DISCUSSION

The difficulties that exist in the treatment of brain cancer may arise from three major aspects: the incomplete removal of malignant cells and the complexity of surgical operations on the brain, the limited transport of anticancer drugs across the BBB, and the limited efficacy of radiation therapy on cancer cells in the deep core of the brain. Accordingly, even after a combined therapy strategy, residual malignant cells could regenerate with the support of biological nutrients via brain blood vessels and residual neovasculature in the brain cancer microenvironment. Therefore, an efficient chemotherapy that could transfer drugs across the BBB, eliminate residual malignant cells, and destroy residual neovasculature in the brain cancer region would be beneficial for overall treatment efficacy.

In the present study, functional targeting epirubicin liposomes were formulated by modifying two functional lipid-conjugate ligands, DSPE-PEG2000-Glu and DSPE-PEG2000-cRGD, to reach this goal. A glucose derivative (4-aminophenyl β-D-glucopyranoside, Glu) and a cyclic pentapeptide (c(RGDfK)mpa) were used as the targeting ligands for guiding the transport of epirubicin-loaded liposome vesicles across the BBB, followed by targeting of those vesicles to brain cancer cells and to the neovasculature around the brain cancer region. Two ligands were conjugated with DSPE-PEG2000 because DSPE-PEG2000 had been used as a long-circulating material to avoid rapid uptake by the reticuloendothelial system (RES) [27].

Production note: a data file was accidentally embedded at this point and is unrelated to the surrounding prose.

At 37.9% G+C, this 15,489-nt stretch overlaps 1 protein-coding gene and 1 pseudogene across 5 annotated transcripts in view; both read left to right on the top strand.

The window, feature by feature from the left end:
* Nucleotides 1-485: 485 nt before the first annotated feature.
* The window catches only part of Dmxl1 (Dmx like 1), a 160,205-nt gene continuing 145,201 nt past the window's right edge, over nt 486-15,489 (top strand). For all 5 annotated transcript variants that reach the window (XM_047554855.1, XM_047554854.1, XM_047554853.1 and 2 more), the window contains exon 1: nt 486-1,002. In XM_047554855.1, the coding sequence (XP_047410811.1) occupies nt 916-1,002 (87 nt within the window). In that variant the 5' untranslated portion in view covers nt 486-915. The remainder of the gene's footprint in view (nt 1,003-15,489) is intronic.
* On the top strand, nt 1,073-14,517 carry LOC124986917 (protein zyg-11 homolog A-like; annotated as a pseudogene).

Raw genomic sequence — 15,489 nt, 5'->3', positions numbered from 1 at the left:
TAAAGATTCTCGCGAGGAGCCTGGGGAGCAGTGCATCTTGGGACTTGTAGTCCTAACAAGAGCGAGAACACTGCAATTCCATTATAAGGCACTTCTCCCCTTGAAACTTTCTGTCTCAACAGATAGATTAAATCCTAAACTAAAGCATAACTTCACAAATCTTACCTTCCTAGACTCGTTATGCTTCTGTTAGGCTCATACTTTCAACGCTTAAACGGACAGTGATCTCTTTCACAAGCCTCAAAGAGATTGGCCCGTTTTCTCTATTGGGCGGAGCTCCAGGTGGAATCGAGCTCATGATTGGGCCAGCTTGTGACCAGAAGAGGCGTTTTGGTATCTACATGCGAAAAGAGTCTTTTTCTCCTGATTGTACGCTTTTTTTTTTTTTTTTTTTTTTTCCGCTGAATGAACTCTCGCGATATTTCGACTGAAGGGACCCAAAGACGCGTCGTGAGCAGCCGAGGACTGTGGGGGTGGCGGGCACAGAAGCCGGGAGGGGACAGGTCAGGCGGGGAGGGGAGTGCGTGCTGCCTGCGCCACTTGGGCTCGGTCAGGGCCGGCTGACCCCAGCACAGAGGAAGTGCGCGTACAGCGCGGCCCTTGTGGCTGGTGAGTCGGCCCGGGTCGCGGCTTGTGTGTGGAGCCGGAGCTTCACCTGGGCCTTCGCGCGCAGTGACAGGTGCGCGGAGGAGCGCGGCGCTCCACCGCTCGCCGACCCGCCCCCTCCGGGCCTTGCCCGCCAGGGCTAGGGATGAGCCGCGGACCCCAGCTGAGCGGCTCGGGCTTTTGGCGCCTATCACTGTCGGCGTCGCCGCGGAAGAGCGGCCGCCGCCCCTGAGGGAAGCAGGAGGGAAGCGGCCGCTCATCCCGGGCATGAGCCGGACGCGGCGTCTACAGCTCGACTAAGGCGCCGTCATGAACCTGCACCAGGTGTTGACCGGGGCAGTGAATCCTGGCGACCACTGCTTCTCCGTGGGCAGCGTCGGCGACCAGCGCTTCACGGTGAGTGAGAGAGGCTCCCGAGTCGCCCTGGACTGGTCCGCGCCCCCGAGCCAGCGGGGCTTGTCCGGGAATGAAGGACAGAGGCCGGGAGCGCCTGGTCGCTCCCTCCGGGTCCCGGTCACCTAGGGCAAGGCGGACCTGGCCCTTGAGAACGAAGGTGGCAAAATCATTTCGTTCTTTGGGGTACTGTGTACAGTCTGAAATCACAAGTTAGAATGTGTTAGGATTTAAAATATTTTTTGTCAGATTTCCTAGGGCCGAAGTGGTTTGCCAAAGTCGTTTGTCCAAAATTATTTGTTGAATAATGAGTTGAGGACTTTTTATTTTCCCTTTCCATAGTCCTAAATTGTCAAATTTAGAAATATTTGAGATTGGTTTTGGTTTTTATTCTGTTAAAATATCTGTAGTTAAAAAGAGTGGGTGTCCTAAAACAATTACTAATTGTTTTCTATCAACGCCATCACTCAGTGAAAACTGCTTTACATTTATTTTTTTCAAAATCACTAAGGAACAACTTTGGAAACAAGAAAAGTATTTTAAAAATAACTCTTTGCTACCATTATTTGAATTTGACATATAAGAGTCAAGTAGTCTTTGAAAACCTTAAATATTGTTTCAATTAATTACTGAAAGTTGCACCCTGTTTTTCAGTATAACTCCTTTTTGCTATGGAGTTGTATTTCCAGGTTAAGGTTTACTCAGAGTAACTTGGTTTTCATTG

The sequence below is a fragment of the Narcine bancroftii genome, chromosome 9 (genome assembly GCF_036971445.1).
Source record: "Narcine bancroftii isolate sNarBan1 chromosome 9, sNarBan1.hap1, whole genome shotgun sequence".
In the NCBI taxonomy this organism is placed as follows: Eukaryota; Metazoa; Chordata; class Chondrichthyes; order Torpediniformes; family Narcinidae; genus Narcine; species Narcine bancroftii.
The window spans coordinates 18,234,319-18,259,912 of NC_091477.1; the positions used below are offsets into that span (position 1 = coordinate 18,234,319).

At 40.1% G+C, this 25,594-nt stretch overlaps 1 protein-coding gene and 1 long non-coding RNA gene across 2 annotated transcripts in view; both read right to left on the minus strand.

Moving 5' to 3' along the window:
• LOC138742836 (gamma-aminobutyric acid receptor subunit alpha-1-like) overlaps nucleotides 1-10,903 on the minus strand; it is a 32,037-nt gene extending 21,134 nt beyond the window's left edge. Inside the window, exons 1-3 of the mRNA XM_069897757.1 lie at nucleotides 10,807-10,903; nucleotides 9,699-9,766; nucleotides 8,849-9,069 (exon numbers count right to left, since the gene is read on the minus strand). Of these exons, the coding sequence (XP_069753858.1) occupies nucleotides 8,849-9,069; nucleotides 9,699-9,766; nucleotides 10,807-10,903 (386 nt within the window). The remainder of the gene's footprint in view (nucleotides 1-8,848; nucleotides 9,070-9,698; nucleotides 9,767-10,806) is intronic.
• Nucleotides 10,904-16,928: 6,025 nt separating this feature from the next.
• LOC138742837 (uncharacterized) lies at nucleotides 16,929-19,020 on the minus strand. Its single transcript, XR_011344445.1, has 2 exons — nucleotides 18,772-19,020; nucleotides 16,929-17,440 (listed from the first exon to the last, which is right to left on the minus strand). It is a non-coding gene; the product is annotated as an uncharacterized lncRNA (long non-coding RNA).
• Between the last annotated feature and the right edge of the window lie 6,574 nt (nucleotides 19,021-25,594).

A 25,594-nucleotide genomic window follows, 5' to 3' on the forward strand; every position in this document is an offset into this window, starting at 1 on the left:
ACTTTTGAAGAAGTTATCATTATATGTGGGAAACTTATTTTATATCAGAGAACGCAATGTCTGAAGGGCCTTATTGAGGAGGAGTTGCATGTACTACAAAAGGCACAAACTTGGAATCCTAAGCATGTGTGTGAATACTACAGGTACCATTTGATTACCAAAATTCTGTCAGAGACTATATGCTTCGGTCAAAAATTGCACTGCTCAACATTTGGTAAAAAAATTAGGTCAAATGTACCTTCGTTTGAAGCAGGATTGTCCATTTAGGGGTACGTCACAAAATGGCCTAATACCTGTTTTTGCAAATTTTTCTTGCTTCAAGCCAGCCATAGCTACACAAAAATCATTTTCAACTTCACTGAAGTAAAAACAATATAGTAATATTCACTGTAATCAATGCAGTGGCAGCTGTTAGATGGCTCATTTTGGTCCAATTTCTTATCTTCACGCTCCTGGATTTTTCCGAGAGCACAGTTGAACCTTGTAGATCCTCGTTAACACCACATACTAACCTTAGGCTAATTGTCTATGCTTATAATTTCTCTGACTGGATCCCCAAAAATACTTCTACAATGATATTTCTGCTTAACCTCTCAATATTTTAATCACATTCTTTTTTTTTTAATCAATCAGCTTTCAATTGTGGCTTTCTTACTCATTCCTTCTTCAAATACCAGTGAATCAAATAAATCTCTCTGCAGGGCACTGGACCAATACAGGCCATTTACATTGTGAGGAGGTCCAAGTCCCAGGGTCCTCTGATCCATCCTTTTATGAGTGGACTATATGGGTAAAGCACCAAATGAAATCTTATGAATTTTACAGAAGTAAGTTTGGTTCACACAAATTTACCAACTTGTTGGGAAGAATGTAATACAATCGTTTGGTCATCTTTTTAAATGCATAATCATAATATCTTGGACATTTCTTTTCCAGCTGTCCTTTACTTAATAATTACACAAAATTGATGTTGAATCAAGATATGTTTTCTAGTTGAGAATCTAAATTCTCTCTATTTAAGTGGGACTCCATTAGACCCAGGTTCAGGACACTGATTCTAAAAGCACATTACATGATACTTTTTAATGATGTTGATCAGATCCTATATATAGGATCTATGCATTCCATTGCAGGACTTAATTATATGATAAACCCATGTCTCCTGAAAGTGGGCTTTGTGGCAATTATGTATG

The functional targeting epirubicin liposomes possess a high encapsulation efficiency for drugs (>95%), suitable particle size (approximately 109 nm), and less leakage in the blood component-containing system. These properties allow the liposomes to be stable in blood circulation and to be more highly accumulated around the cancer tissue through the enhanced permeability retention (EPR) effect [28].

In the cytotoxicity assay, the efficacy of functional targeting epirubicin liposomes against brain glioblastoma was shown to be effective at a low concentration of epirubicin (<0.6 μM). Compared with the control formulations, the IC50 value was also reduced. These experiments demonstrate the in vitro efficacy of the newly developed formulation in the treatment of brain glioblastoma and exhibit a therapeutic advantage over regular drug formulations such as free epirubicin injections.

The targeting effects of functional targeting coumarin liposomes were defined in two ways: targeting the BBB and targeting brain glioblastoma cells (or neovasculature). To observe the targeting effect on the BBB, BMVECs were included for investigation by studying the targeted binding with Glut-1, while the transport ability across the BBB was a result of the targeted binding discussed below. To understand the targeting effect on brain glioblastoma cells, the binding of functional targeting coumarin liposomes with integrin β3 receptors on glioblastoma cells was included for observation. Actually, integrin β3 receptors are also overexpressed on the neovasculatures of brain glioblastoma [3]. Therefore, the targeting effect by binding with integrin β3 receptors also reflects the potential targeting effect on the neovasculatures. The results demonstrate that the binding with Glut-1 facilitates the active targeting of functional targeting coumarin liposomes or Glu-targeting coumarin liposomes to the BMVECs, while binding with integrin β3 receptors promotes the internalization of functional targeting epirubicin liposomes or cRGD-targeting epirubicin liposomes into glioblastoma cells. The results from the fluorescence probe coumarin-labeled functional targeting liposomes indicate obvious co-localization with Glut-1 and integrin β3 receptors and show that the dual modifications of two targeting conjugates do not interfere with each other in the binding or targeting effects.